Expect Deception

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Philadelphia, PA, May 1943

The clock struck ten o’clock that Wednesday morning. A clairvoyant, a  medium, a crystal ball reader, a seer of ghosts and a nurse with healing      hands sat around the polished, antique table in the Hamilton House   mansion library, now their conference room. The stormy weather that heralded America’s entrance into the war had finally passed. Balmy breezes crept through the opened French doors allowing exit to a flagstone   patio and extensive estate grounds. They—the Operation Delphi team—were the White House’s top-secret psychic defense against Nazi mind control. (From Expect Deception)

 Sound far-fetched? According to author, JoAnn Smith Ainsworth, there really was a top-secret U.S. military branch comprised of psychics during World War II. And I believe her because I believe in all this woo-woo stuff—I have proof.

Let me explain. In the 1980s I kept books for an environmental firm and one of the principles studied at the John F. Kennedy University at night where she researched the possibilities of mind over matter. She and her advisor had developed a tone machine that sounded when a subject thought about the sounds. She couldn’t make the machine sing—but I could. I never learned to fully control my ability, but I became proficient in remote viewing (my boss would look at something, call me and I’d tell her what it was.) She never had to call to change our appointment!

I never achieved the same levels of psychic ability as U.S. WAVE Livvy Delacourt, or perhaps I’d be working for the government instead of writing book reviews. Ainsworth certainly makes the job of psychic sound exciting, and for readers of WWII novels, she gives a riveting story of espionage and treachery set in an era of polite national determination.

A sequel to Expect Trouble, Ainsworth pits Lt. Livvy Delacourt and the Delphi team of paranormal investigators with an undercover German wizard, Deryk Fergus, who is performing regularly as a USO magician. He is involved with the Nazi group der Mumm and when he is ordered to eliminate the Philadelphia-based Watch and sabotage supply ships bound for Europe, he is certain he will be rewarded with entrée into Hitler’s inner power circle.

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After the team attends his performance at the local USO, things start to go wrong and they must investigate a baffling sickness at NAMU, the U.S. Navel Aircraft Modification Unit, then the sabotage of Dock 2 and the Liberty Ship carrying needed supplies. At the same time Fergus attacks Livvy and her superior officer, US Navy Commander Barrington Drew II. Acquainted since high school, Livvy and the Commander are reunited through the Delphi Unit and romance buds, although Livvy’s attention is on stopping Hitler’s psychic spy. The stakes are high. Not only might she lose Trey and her friends, she might lose her own life. And worse, the Nazi’s might gain the upper hand and win the war.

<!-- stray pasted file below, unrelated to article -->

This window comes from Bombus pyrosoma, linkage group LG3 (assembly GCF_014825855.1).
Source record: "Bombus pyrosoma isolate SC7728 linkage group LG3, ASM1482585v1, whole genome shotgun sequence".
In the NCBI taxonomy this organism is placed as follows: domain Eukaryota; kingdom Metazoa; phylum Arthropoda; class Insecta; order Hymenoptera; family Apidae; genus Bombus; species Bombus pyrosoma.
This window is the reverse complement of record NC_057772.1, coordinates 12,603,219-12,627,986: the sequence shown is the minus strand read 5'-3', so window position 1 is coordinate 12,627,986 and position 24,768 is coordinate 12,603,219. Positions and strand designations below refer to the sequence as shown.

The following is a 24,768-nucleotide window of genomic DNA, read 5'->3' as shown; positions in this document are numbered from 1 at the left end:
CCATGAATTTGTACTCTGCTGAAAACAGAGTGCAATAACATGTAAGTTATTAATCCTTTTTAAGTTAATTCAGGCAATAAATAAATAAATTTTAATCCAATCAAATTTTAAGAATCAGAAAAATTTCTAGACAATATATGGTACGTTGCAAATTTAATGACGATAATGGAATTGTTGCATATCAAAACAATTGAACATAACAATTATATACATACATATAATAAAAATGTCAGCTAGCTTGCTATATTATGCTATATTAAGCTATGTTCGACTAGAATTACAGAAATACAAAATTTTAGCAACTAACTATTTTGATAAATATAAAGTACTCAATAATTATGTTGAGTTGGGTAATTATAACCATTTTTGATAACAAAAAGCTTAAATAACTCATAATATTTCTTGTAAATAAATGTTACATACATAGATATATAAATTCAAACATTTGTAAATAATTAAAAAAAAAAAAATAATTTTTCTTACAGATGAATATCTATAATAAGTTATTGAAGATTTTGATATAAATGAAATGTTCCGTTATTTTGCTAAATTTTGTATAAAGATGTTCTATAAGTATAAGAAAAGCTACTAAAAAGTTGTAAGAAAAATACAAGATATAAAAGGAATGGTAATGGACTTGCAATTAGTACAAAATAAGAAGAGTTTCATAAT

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Aside from Ainsworth’s unique premise, I found the spells, powders and other magical elements used in the story to be fascinating. I dog-eared the page that tells about the wall of psychic red roses Livvy’s mother (yes, it runs in the family) constructed to protect her from school bullies. Wouldn’t it be a cool trick for writers to protect themselves from all the rejections? Later, we learn some of the ingredients of the evil spells Fergus casts. It appears the author did her homework.

The attention to detail and setting is also a sign of sound research. I felt like I’d been dropped into 1943 and imbued with wartime zeal. Our country rallied behind the war effort, even as the war changed life, as Americans had known it, especially women’s lives. The era seems simpler, more innocent, but the allies faced a supreme evil and Ainsworth captures both the mores of the times and the urgency of the horror facing the world. At the book’s climax, Livvy faces the demon and the hard decisions that comes with leadership. I don’t want to give a spoiler, but I’m betting there’s another book to come.

 Expect Deception is written in a straightforward style with the feel of a cozy mystery, although it’s what I call a soft thriller. Livvy’s job is to stop evil rather than solve a mystery and while violence is included in the book, the author doesn’t graphically describe every awful action or use language that might be offensive to some readers. The language is the language of the 40s, slightly formal yet seasoned with idioms of the day. Descriptions are sufficient, but not over drawn and the setting feels authentic.

imagesI found each character has a unique personality according to his or her role in the story, and while we see Livvy, Trey and Fergus most, the rest of the team come alive in their scenes. Fergus was my favorite after Livvy. I like a villain and he fills the bill. That he was given a point of view added dimension to the plot. I also enjoyed Fergus’s niece who shows some mettle and sincere caring for her evil uncle at the end.

 Lovers of World War II stories will enjoy this book, as will folks interested in the paranormal. If you like both, this novel is for you! Give Expect Deception a try. It’s out today in all the usual places. Check out Goodreads for links to your favorite bookseller.

images-3If you like it, why not help JoAnn Smith Ainsworth with her launch? Join me at http://www.publaunch.com/campaigns/expect-deception to help make the launch of Expect Deception a success, and give JoAnn Smith Ainsworth a hearty “congratulations” on publication of a delightful sequel to the Operation Delphi Novels.

 

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